The West-East-oriented cemeteries of Egypt: a contextual approach to religious identity

2017-02-09T02:38:35Z (GMT) by Younger, Alice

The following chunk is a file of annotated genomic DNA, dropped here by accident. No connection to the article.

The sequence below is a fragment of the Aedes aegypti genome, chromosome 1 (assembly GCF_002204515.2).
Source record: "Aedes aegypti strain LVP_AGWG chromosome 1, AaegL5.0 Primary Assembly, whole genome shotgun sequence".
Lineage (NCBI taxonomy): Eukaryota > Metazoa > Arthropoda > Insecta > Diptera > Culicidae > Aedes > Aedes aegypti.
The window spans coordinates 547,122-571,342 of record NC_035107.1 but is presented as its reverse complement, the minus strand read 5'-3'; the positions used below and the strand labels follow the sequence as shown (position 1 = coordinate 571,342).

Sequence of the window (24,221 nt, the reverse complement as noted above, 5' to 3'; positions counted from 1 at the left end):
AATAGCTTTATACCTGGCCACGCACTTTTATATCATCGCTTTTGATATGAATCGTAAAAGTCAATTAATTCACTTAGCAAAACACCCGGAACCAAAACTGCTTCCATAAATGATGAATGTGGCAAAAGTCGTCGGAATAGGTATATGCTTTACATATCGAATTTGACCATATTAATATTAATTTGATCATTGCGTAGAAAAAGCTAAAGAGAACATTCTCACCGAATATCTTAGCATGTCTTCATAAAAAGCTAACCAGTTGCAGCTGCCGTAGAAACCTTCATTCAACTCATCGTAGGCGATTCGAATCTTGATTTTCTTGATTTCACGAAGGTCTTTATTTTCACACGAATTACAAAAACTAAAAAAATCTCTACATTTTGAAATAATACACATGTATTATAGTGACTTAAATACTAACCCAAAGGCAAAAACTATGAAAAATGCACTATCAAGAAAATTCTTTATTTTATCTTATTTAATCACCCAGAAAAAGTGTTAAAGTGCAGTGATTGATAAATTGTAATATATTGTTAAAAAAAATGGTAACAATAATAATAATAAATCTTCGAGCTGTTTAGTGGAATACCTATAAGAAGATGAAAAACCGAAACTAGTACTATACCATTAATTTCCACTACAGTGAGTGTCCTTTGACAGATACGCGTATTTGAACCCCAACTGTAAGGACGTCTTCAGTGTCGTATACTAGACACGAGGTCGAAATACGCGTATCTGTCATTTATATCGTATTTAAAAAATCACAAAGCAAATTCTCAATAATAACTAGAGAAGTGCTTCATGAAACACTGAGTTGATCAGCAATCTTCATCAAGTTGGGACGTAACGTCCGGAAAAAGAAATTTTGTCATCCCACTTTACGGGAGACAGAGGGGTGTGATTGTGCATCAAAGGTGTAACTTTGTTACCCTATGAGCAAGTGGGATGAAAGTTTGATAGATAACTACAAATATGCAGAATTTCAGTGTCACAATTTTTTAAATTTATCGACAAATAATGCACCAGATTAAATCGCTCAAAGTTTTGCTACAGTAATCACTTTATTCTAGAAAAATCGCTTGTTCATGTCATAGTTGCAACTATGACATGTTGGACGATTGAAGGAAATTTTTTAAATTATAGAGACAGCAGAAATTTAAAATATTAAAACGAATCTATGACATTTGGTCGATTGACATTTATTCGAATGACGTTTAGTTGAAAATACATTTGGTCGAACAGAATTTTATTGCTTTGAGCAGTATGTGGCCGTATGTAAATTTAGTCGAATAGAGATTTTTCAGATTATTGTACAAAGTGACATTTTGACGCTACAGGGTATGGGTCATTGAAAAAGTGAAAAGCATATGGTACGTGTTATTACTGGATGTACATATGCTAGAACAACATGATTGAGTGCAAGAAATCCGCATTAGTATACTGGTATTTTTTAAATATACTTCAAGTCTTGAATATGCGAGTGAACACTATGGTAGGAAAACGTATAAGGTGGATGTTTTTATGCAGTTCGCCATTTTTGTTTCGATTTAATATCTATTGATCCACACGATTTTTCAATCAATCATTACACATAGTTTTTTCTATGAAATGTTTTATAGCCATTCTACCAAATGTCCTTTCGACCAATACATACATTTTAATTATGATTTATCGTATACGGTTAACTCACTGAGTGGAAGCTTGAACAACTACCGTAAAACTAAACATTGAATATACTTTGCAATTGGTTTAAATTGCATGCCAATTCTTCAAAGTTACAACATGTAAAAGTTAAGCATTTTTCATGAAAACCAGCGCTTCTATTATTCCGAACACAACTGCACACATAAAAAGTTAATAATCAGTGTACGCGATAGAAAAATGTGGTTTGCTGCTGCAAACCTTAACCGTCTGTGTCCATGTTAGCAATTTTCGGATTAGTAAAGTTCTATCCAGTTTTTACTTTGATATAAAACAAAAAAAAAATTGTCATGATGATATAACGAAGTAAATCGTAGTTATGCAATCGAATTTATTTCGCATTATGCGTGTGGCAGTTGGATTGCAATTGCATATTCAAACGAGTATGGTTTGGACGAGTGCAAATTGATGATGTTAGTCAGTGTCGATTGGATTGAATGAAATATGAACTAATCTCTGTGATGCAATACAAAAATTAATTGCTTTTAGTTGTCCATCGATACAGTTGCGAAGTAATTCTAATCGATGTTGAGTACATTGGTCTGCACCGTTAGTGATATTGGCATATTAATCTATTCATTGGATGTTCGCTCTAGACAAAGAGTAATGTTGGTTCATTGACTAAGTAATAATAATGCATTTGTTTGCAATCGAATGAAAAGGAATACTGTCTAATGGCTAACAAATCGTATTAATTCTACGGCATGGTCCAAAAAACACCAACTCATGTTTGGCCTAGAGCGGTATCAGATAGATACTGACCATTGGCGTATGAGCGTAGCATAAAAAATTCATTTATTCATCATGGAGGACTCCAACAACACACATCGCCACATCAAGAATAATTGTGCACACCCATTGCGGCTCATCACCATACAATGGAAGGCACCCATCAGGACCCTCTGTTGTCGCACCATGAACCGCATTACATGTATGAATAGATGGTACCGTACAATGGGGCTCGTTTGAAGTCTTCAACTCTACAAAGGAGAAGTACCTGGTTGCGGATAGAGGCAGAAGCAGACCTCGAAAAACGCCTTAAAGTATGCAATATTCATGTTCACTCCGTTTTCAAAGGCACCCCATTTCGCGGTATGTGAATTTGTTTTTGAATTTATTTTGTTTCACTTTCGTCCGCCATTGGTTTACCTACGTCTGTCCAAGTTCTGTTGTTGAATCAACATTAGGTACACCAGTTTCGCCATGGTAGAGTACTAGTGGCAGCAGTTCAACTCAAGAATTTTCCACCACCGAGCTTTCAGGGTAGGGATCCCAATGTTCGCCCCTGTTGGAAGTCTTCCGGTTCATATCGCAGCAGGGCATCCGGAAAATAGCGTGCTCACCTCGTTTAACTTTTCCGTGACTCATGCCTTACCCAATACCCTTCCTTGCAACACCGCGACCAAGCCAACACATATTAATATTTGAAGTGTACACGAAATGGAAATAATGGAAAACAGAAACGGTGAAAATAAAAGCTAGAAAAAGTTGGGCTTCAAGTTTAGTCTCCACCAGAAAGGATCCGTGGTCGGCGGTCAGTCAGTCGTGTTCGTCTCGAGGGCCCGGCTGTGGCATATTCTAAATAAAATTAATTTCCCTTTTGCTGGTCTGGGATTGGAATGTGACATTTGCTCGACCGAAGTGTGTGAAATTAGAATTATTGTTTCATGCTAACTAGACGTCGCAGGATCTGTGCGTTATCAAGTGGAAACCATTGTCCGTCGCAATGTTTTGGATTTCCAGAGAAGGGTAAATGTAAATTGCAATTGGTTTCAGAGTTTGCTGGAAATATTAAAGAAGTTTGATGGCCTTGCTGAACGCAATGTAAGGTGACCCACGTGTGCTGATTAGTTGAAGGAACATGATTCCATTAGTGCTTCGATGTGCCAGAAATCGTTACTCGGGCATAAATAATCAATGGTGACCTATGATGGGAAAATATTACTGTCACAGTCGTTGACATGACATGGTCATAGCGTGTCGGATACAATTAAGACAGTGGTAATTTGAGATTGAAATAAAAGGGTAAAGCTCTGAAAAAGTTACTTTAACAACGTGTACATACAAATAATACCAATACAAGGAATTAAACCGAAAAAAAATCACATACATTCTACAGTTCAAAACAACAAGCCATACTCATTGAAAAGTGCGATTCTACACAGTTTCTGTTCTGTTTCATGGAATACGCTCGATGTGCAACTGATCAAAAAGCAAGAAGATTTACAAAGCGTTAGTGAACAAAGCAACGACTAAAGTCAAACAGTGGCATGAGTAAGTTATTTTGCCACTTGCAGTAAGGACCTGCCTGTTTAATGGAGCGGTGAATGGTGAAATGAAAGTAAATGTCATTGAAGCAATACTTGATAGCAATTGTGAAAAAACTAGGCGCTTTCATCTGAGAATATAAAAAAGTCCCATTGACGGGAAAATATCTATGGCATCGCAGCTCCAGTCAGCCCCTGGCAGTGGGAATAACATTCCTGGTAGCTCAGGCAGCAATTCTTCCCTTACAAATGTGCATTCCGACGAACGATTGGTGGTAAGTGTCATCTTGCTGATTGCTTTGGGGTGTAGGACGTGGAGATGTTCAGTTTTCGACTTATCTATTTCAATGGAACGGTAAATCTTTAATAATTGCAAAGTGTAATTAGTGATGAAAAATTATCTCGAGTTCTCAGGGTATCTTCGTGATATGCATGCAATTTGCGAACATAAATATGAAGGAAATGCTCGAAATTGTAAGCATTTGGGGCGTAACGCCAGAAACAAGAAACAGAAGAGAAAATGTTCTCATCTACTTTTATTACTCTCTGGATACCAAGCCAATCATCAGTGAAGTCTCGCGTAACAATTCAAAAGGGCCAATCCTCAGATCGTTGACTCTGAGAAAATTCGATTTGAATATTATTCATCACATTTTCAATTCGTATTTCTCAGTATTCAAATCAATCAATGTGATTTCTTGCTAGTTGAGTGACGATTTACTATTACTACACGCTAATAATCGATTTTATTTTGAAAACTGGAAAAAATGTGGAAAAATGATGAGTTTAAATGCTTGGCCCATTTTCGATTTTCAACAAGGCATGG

From the late third to fourth century, a new type of burial practice evolved in Egypt that is currently attested at Kellis, el-Bagawat and North Saqqara. The key practices of this type include the interment of one wrapped individual in an unelaborate pit grave with a west-east orientation, the presence of infants and foetuses and the provision of few or no grave-goods. The deceased was in a supine position with the hands over the pelvis or beside the body. Body treatment, if present, was devoid of evisceration. It has been argued that this new type of burial practice reflects a change in religious identity, from pagan to Christian. These innovative burial practices are found not just in Egypt, but in Turkey, Jordan, Europe and Britain. In the Egyptian, British and European contexts, alternative interpretations of the change of burial practice have been advanced. It has been suggested that those buried in such cemeteries could have initially been pagans and Christians just adopted these practices later. Alternatively, these burials may have been those of the poor. In order to resolve this issue, these cemeteries require further study. Material from such cemeteries is now available from the above-mentioned sites. At Kellis, the excavation of the settlement has yielded considerable evidence, including papyri, concerning the local religious context of the cemeteries. This thesis also tests various theories and methods for their applicability to the establishment of religious identity from burial data. In order to establish whether the new practices represented a continuation of pagan practice, Chapter 1 examines the burial characteristics of earlier, Egyptian necropoleis. Chapter 2 presents a statistical analysis of the burial practices of the west-east-oriented cemeteries of Kellis 2 and el-Bagawat and incorporates a qualitative analysis of the North Saqqara burials. The analyses establish the key characteristics of this burial type. Chapter 3 investigates the identity of those interred in the west-east-oriented cemeteries by using the methods of a ranked comparison of pagan and west-east-oriented burial practices, a ranking of the cemeteries for effort expenditure and wealth and a ranked comparison of the early, putative Christian cemeteries of Britain and Egypt. The settlement evidence is also discussed. The results confirm that those who used the new type of burial practice were probably Christians, whose practices displayed their new religious identity in opposition to that of pagans. This is not to say that this was the only expression of Christian identity in burial practice at this time. A critical assessment of the theories and methods used concludes that they may be of relevance in further studies, which seek to determine religious identity from an analysis of the burial data, particularly where texts are unavailable.